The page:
26 May 2006

Diarmuid O'Neill

Troops Out Movement

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Irishman Diarmuid O'Neill was born and raised in West London, England.

Six weeks prior to his murder he was put under intensive police surveillance due to his alleged involvement with an IRA active service unit.

Besides producing intensive video documentation, the police bugged Diarmuid O'Neill's hostel room and searched it on at least one occasion. The surveillance operation resulted in extensive video footage that reportedly covered the whole six weeks except for the night of the raid on the hostel itself.

On 23rd September 1996, Diarmuid O'Neill was shot dead by two officers from Scotland Yard's tactical firearms group, SO19.

The British Police unit shot the almost naked, defenceless, unarmed man six times whilst he was attempting to surrender.

When the police opened fire on Diarmuid O'Neill, he had already showed both his hands clearly through the door of the hostel room and his friend Patrick Kelly had shouted "We give up - we are unarmed”. The other occupants of the room recall the police shouting "Shoot the fucker" as Diarmiud opened the door.

One police officer was seen standing with his foot on Diarmuid's head as he lay dying.

He was dragged bleeding and mortally wounded down six concrete steps like a rag doll, the blood from his wounds marking each step.

He was denied immediate medical treatment.

The initial police briefings justified the killing as the result of a gun battle and said that a bomb factory had been discovered in the hostel.

An audio tape of the raid by the police exposed the police version of events as a lie and lead only to the conclusion that Diarmuid O'Neill was murdered.

Throughout the tape Diarmuid O'Neill was clearly complying with all police requests, and was seen by the police to be unarmed and yet was still shot six times.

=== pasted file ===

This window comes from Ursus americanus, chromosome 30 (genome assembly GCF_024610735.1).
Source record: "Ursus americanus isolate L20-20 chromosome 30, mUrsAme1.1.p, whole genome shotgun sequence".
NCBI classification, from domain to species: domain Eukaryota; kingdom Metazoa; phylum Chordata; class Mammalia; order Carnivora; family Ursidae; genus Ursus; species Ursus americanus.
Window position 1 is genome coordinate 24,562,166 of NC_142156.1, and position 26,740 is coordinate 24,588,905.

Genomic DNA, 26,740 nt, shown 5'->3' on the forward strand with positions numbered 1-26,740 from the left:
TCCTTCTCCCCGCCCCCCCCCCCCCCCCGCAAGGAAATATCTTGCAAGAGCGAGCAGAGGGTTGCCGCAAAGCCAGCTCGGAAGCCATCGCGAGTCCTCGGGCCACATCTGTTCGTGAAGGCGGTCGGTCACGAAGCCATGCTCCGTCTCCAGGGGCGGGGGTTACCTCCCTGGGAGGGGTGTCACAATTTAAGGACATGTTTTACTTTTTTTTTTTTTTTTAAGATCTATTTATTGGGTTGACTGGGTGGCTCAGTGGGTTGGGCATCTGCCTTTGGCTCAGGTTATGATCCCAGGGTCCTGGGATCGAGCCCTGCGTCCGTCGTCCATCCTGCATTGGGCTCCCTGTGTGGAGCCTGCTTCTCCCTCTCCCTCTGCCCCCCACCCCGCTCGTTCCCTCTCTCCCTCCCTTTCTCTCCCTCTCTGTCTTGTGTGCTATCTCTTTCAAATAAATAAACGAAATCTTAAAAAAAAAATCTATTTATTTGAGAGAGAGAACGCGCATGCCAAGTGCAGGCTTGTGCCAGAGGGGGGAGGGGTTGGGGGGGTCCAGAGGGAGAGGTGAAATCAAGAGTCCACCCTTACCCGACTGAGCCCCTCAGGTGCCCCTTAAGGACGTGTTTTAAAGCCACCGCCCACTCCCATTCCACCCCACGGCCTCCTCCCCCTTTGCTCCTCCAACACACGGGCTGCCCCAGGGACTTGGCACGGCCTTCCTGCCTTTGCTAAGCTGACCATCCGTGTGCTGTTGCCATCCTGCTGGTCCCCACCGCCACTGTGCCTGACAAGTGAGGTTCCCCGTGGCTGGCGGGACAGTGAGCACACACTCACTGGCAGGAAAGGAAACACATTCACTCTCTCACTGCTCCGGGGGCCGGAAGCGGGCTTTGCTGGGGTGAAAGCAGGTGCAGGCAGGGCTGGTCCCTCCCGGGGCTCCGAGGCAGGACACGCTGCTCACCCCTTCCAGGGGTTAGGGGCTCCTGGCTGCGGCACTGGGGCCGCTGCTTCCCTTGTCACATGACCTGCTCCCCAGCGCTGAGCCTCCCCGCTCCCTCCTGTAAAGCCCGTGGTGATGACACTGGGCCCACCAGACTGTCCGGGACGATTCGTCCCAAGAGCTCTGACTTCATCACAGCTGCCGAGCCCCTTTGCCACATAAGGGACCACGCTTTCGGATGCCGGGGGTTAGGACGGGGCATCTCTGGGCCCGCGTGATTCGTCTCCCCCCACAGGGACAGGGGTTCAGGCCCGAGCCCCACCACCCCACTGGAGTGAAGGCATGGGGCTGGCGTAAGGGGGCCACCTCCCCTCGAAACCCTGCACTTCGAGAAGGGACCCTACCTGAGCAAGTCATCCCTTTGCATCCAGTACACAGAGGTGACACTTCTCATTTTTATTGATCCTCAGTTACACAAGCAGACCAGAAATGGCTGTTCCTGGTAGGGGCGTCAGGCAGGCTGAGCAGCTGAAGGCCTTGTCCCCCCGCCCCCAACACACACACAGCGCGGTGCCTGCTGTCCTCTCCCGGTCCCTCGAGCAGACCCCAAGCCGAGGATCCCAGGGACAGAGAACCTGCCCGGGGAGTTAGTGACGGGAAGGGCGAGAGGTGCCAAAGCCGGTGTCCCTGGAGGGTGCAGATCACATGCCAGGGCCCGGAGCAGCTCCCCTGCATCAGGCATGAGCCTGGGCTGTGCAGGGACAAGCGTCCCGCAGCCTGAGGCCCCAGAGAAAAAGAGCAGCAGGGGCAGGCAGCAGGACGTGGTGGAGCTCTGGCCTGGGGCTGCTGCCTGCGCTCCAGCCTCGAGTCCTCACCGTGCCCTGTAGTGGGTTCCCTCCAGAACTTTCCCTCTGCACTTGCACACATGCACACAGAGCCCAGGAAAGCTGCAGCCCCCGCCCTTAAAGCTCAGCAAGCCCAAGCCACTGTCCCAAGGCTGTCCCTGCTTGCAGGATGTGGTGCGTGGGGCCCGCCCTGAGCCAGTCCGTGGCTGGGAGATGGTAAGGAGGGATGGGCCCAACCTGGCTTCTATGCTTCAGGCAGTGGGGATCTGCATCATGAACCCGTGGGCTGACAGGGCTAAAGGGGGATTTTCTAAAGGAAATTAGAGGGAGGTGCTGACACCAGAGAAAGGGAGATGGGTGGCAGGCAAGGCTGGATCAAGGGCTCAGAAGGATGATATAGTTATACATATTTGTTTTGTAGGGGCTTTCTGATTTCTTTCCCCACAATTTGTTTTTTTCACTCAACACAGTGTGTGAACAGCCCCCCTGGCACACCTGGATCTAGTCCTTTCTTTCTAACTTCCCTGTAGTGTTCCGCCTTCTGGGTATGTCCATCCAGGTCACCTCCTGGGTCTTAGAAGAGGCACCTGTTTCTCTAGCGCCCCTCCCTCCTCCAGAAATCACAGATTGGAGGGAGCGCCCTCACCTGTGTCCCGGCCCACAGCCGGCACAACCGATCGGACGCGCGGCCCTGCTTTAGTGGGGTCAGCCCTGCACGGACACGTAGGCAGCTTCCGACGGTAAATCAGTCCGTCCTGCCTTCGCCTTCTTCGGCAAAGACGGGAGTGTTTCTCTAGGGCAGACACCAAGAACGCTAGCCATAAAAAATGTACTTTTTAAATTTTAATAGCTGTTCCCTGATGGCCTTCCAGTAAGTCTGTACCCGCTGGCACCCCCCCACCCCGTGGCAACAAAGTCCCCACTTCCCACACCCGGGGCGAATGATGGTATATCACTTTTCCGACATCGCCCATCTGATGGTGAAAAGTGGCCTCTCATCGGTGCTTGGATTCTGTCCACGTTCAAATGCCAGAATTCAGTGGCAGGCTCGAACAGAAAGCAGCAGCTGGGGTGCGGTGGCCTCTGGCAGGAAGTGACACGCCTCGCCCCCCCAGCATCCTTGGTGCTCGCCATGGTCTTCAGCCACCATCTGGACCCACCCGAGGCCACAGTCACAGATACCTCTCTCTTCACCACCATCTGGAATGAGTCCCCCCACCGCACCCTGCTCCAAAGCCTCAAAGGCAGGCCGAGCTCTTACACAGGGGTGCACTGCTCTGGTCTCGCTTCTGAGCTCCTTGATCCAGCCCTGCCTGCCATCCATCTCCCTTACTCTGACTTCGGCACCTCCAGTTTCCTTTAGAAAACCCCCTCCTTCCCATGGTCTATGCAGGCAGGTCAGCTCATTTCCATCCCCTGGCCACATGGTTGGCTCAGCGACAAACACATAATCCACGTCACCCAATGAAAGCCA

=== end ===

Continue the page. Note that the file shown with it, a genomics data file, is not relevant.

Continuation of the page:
The murder and subsequent inhumane treatment of Diarmuid O'Neill has been the subject of a Police Complaints Authority investigation.

Despite all the evidence presented to them, the Crown Prosecution Service failed to bring charges against any police officer involved in the murder.

The trial of Brian McHugh and Patrick Kelly, arrested at the same address in Hammersmith, ended in December 1997. The disclosures and evidence presented at that trial clearly exposed Diarmuid O'Neill's killing as murder.

The policeman who shot Diarmuid O'Neill (who was named only as ‘officer Kilo' at the trial) gave contradictory evidence in court and should now be made to stand to account for his actions.

The Justice for Diarmund O'Neill Campaign believes that the responsibility for Diarmuid's death goes beyond the actions of the man who pulled the trigger.

The police, security forces and Home Office must also be held accountable.

Only an Independent, International, Public, Judicial Inquiry can ensure that justice is seen to be done for the family of Diarmuid O'Neill.

Join the Troops Out Movement in demanding an independent public inquiry into the murder of Diarmuid O'Neill.

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